Furutech / TAVES / Acoustic Technologies
Down at the pavilion I met up with Simon Au who is the owner of Audiyo.com which distributes Furutech and Mundorf capacitors amongst other brands. Simon Au, together with Sauve Kajko of Canada Hi Fi Magazine, are the two main individual responsible for organizing the upcoming Toronto Audio and Video Entertainment Show (TAVES) for 2012.
When asked whether TAVES 2012 will be as successful as last year, Simon replied enthusiastically that most of the exhibitors from last year have already signed on, and they are expecting a 20 – 30 % increase in the number of exhibitors. There is a good chance that even Porche Canada may be present at the show. They are expecting visitor attendance to ramp up from last year’s level by a significant number.
I promised Simon that Dagogo.com will be there to provide show coverage. It will be held at the same venue (Le Meridian King Edward Hotel), from Sept 28th to 30th.
Montreal dealer Acoustic Technologies was occupying the majority of the remaining space in the booth with Simon Au. Acoustic Technologies represents names such as Furutech, DACT, Rossner & Sohn, Klaro Audio, Sonos, Marantz, PSB speakers as well as their own line of cables. But out of all their products, I like their SOLID-RACKS the best.
SOLID-RACK are hand made from Canadian solid hard maple boards, each layer is supported by CNC machined solid aluminum column. They can be custom ordered and stained to the colour of your choice. A standard sized 26 x 34, quad level rack sells for $1,795, and a 48 x 30, triple level rack sells for $2,095. The quality is top notch. The moment I saw these racks at the 2011 TAVES, I like them so much that I immediately bought the floor model from Acoustic Technologies for the vintage system in my library.
Codell Audio / Naim
Montreal dealer Codell Audio unveiled the North American debut of Naim NDS Network Player. Priced at $13,000, the NDS is due for delivery in May 2012. The NDS includes internet radio, three S/PDIF digital inputs, iPhone or iPad compatible. It can play music on a USB stick, even high-resolution WAV or FLAC files with full onscreen control. The unit can even be controlled with an iPhone.
As with all other NAIM components, the NDS comes with an external power supply called the XP5 XS ($3,000). And when the piggy bank fattens up, one can upgrade to two separate units of the NAIM 555 PS Power Supply ($9,300 each).
The NDS was demonstrated with a full-fledged NAIM system from top to bottom. The sound is consistent with the usual NAIM configuration at previous shows, with the speakers positioned closer to the back wall. The presentation is upfront and forward, with an immediacy which tickles the fancy of those who are after a livelier type style of sound. All-in-all, a very good sounding setup.
D2MK Solutions / Cary / Waterfall
D2MK Solutions, Canadian distributor for Cary Audio Design and Waterfall Audio amongst other brands, showcased a system featuring the Waterfall Victoria speakers ($6,000), the Cary Audio Design SA-200.2 solid state amplifier ($3,995), and the SLP05 Preamplifier ($8,500).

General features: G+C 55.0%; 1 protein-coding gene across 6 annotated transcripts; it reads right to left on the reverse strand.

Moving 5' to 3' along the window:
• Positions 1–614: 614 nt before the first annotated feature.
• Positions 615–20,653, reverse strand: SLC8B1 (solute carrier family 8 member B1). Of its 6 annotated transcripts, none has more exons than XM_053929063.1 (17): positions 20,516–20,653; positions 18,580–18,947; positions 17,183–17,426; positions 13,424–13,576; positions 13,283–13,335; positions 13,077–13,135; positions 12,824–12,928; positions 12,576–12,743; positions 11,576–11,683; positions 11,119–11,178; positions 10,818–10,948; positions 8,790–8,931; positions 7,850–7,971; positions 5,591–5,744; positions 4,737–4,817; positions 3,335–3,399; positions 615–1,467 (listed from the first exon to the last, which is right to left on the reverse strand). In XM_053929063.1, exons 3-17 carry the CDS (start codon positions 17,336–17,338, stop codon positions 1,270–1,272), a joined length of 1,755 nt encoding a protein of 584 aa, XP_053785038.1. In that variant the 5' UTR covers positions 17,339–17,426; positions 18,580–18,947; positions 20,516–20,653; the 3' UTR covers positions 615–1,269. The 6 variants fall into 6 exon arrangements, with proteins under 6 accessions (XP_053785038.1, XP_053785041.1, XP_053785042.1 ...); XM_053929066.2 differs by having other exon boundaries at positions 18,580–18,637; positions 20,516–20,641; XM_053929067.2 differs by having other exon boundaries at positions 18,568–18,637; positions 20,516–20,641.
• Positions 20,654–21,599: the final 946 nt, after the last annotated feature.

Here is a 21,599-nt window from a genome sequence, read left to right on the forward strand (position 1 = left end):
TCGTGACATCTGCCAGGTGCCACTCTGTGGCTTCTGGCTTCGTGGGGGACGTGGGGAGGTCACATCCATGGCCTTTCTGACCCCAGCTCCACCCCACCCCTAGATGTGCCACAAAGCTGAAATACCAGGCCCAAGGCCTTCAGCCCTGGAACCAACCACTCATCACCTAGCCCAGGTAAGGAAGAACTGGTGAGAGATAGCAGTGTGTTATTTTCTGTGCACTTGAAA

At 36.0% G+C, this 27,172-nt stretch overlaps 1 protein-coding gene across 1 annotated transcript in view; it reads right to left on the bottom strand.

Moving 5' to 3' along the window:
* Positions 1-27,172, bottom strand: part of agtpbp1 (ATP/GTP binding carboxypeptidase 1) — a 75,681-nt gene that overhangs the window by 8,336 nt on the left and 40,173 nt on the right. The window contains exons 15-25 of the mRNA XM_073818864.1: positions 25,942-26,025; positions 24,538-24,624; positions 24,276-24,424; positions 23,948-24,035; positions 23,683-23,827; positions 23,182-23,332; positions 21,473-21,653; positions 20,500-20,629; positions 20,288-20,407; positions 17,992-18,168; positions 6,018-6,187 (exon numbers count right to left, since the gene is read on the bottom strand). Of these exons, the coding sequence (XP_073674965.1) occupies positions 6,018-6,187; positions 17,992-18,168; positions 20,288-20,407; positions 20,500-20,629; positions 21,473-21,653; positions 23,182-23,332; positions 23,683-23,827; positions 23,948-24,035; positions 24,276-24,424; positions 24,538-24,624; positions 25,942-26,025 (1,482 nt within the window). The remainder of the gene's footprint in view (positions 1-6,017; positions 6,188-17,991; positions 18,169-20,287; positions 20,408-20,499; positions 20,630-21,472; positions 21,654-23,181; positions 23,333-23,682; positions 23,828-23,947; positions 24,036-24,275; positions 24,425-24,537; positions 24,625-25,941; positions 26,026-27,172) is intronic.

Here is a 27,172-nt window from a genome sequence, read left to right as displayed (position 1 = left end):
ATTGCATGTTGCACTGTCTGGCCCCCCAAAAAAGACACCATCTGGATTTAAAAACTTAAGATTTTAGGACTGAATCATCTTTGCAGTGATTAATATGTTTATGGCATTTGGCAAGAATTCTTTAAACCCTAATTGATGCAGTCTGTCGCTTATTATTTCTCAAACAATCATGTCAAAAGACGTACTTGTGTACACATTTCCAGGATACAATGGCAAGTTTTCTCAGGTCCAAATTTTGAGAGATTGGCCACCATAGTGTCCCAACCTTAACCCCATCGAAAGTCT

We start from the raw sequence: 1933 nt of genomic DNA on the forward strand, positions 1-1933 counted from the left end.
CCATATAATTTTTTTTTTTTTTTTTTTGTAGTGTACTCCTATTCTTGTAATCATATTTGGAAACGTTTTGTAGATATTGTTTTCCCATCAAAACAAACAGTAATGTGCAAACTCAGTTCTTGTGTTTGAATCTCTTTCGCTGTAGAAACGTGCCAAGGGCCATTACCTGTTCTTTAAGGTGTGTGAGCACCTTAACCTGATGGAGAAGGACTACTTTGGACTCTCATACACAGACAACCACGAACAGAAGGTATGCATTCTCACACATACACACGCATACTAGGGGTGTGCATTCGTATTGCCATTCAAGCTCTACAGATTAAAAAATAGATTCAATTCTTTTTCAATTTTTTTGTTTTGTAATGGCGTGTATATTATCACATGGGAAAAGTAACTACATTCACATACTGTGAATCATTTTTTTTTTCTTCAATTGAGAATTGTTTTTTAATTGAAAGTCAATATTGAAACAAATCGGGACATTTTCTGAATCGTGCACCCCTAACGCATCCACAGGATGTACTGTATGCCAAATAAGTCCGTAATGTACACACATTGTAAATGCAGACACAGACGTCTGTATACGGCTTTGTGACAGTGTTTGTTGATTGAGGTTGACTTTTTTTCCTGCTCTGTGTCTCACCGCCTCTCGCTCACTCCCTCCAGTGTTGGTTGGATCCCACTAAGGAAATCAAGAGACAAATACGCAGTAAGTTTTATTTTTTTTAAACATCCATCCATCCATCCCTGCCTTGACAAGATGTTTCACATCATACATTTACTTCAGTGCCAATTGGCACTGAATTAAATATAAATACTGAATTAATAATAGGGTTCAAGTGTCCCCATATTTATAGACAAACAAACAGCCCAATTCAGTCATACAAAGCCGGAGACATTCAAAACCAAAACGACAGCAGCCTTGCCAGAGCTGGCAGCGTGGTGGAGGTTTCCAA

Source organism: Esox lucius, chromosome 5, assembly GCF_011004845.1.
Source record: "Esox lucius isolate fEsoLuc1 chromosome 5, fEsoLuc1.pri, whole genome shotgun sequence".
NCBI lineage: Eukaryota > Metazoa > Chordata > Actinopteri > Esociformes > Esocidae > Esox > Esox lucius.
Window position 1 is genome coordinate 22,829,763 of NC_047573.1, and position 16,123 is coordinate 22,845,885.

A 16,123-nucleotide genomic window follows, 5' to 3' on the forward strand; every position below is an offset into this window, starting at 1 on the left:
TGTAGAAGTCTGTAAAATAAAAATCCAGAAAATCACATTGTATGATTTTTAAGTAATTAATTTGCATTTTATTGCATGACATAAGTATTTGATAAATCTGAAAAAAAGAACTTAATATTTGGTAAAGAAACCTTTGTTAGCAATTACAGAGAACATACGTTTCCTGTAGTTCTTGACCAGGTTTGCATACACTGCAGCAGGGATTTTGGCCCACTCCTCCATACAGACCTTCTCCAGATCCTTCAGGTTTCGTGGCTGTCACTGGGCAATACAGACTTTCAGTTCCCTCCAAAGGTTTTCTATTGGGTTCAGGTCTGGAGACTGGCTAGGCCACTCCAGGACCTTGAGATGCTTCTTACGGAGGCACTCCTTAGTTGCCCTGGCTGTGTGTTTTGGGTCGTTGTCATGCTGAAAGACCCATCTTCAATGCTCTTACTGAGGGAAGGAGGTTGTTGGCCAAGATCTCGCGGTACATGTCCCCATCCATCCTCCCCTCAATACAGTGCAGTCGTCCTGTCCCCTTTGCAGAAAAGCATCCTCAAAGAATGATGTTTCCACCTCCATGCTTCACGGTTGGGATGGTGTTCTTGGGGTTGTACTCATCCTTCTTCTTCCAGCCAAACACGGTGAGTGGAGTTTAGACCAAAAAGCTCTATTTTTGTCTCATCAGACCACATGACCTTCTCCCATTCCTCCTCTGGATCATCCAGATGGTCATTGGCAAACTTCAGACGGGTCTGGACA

Glass, when employed in audio racks, have a tendency to sound bright and brittle. Even hanging a painting with a glass frame will affect the sound of the room, so needless to say making a pair of speakers out of glass is a bold undertaking. According to Waterfall Audio, all these concerns have been properly addressed by various damping techniques employed in the design.
To the side of the room, a Cary CAD 120S ($5,795) was on static display. The 120S is an integrated class AB push-pull amplifier which can be operated in ultralinear or triode mode with the flick of a front panel switch. The circuitry is based on a previous model with changes made to the input impedance of the amplifier. The amp is rated at 120W in ultralinear, and 60W in triode.
Audioville / KEF / Chord
A lot of marketing buzz was generated around KEF’s new speaker prior to the SSI. I received a nice press release kit from a company doing marketing for KEF, announcing the Canadian debut of KEF’s Blade loudspeaker. KEF partnered with Montreal retailer Audioville to showcase the Blade with some very high tech looking Chord electronics. Priced at $30,000 dollars, the Blade is supposedly a one-of-a-kind technological breakthrough, and the world’s first “Single Apparent Source Loudspeaker”.
The electronics driving the KEFs were no slouch either by any standards. The Chord Red Reference Mk III CD Player ($ 26,000) was feeding into the Chord CPA 8000 Reference Preamp ($ 45,000), and the SPM5000 Mk II amplifier ($ 25,000). In total, we were looking at $ 126,000 worth of electronics in the room so this raised my expectations a little.
The sound was unique and unconventional, albeit different than my expectation. Without a formal review, I cannot render any specific conclusions on the speaker given I am unfamiliar with the listening environment and the associated equipment.
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